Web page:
It will need hard work from the ground up in those left behind communities to convince people that their problems had little to do with the EU that was there to help them with workers rights, regional investment, and hassle-free travel



The gauntlet was well and truly thrown down to business at the Tory conference in Manchester this week.

Charges of not paying UK workers enough and relying on cheap European labour were coupled with criticisms of poor investment in new equipment and technology. Also, around the conference there remained the suspicion that the petrol crisis was whipped up by a haulage industry that had exploited drivers for years.

So, there we have it the traditional party of business telling bosses to pay their staff more and invest for jobs leaving Labour once again floundering for an answer to the Tories who seem to lack principals but have a mastery of political tactics.

Up to now people, particularly in the North, have shown a weird affection for the Master of Bluster who is leading this country. Johnson’s cheerful demeanour seems to be enough in the face of the coming storm from energy price rises, higher taxes and the withdrawal of the Universal Credit top up.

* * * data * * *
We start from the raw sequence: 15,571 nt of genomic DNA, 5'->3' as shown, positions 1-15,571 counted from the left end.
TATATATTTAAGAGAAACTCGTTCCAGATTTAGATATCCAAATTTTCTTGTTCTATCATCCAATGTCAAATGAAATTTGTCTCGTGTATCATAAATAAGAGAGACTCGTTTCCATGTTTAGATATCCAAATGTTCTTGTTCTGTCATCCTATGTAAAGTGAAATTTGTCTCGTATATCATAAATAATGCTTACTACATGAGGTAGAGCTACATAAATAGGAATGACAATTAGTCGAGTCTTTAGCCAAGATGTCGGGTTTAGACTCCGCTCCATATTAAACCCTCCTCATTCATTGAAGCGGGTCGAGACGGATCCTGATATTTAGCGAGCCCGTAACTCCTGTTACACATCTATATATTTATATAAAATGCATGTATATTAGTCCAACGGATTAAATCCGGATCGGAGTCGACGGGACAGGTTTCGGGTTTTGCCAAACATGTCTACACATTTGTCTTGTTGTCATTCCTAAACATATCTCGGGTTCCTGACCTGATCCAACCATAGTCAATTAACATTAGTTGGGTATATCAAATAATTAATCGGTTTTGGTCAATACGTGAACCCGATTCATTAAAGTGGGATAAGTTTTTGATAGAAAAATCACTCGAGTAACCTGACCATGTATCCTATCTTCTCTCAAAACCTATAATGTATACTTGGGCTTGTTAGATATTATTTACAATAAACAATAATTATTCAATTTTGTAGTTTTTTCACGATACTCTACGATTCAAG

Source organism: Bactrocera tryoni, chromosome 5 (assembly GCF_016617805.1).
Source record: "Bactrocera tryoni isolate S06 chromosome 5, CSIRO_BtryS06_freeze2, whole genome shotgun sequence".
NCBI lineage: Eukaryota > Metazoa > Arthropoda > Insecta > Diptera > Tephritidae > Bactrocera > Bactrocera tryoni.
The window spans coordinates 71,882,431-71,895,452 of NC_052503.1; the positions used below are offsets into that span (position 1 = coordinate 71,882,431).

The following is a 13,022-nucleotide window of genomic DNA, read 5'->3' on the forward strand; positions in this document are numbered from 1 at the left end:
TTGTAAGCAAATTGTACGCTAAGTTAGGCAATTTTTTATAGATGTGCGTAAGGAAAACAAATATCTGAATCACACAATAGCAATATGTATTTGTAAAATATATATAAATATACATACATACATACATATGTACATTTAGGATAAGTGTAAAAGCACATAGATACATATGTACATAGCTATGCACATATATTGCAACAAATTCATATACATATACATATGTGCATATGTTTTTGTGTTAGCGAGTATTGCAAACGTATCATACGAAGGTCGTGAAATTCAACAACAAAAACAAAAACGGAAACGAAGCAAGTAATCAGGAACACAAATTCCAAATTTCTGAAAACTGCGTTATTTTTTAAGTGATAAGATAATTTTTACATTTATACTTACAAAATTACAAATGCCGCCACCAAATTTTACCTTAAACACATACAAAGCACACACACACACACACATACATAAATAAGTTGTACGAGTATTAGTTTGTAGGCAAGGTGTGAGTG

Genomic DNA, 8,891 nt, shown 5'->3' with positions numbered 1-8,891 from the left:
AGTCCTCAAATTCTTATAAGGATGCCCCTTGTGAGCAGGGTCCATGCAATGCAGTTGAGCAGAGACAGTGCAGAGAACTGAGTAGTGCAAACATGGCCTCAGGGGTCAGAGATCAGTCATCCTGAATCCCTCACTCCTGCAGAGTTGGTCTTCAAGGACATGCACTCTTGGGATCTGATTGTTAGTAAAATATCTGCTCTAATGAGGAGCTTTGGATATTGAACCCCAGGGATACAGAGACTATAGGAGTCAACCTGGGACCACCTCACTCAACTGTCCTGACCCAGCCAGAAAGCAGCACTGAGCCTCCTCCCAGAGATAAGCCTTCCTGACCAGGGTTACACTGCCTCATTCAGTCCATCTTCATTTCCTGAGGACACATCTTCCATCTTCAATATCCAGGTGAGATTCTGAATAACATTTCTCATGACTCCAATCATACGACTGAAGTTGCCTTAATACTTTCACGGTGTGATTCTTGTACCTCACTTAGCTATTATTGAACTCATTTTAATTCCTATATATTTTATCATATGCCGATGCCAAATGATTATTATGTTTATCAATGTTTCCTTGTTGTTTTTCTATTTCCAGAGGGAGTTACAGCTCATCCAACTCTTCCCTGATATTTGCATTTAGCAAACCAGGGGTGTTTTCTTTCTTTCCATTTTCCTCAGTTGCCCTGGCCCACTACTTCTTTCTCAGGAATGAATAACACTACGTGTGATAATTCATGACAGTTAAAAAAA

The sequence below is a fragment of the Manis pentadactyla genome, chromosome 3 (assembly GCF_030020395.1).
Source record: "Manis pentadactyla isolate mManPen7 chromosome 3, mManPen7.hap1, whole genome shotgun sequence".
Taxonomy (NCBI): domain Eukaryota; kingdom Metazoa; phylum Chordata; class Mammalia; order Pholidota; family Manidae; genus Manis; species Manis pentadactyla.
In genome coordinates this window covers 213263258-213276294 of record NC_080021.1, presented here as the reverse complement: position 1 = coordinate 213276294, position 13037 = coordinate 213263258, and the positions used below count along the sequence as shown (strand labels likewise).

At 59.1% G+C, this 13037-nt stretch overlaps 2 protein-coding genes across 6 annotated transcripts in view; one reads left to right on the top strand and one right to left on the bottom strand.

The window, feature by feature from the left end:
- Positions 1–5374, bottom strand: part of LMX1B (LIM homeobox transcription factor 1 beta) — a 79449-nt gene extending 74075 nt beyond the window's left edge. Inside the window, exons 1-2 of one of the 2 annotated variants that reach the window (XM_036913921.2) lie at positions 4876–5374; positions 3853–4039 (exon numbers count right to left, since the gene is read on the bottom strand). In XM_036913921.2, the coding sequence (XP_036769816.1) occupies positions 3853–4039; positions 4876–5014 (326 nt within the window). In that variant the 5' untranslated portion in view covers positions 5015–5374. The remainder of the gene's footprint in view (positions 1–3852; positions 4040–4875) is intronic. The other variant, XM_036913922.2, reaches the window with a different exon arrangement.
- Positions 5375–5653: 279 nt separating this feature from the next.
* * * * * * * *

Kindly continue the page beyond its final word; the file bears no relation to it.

They don’t mind that he is poorly briefed on many issues. This was exposed on Sunday when the BBC’s Andrew Marr suggested to the PM that roast pork was about to take on a whole new meaning as farmers slaughtered pigs that could not be processed and burnt them on their farms. A fatuous joke sufficed for the Prime Minister.

It is partly because Labour is still not cutting through. The Tories clearly think there is no threat for them, or they wouldn’t have spent their time in Manchester with a late celebration of their December 2019 victory and railing against businesses.

I call it a conference but any pretence that the Conservative rank and file have any ability to influence things has long gone. Even the debating hall was smaller because organisers didn’t want the sight of rows of empty seats. Even some Tories can’t afford a week of Manchester city centre hotel prices now that the party has turned its back on the Blackpool landladies.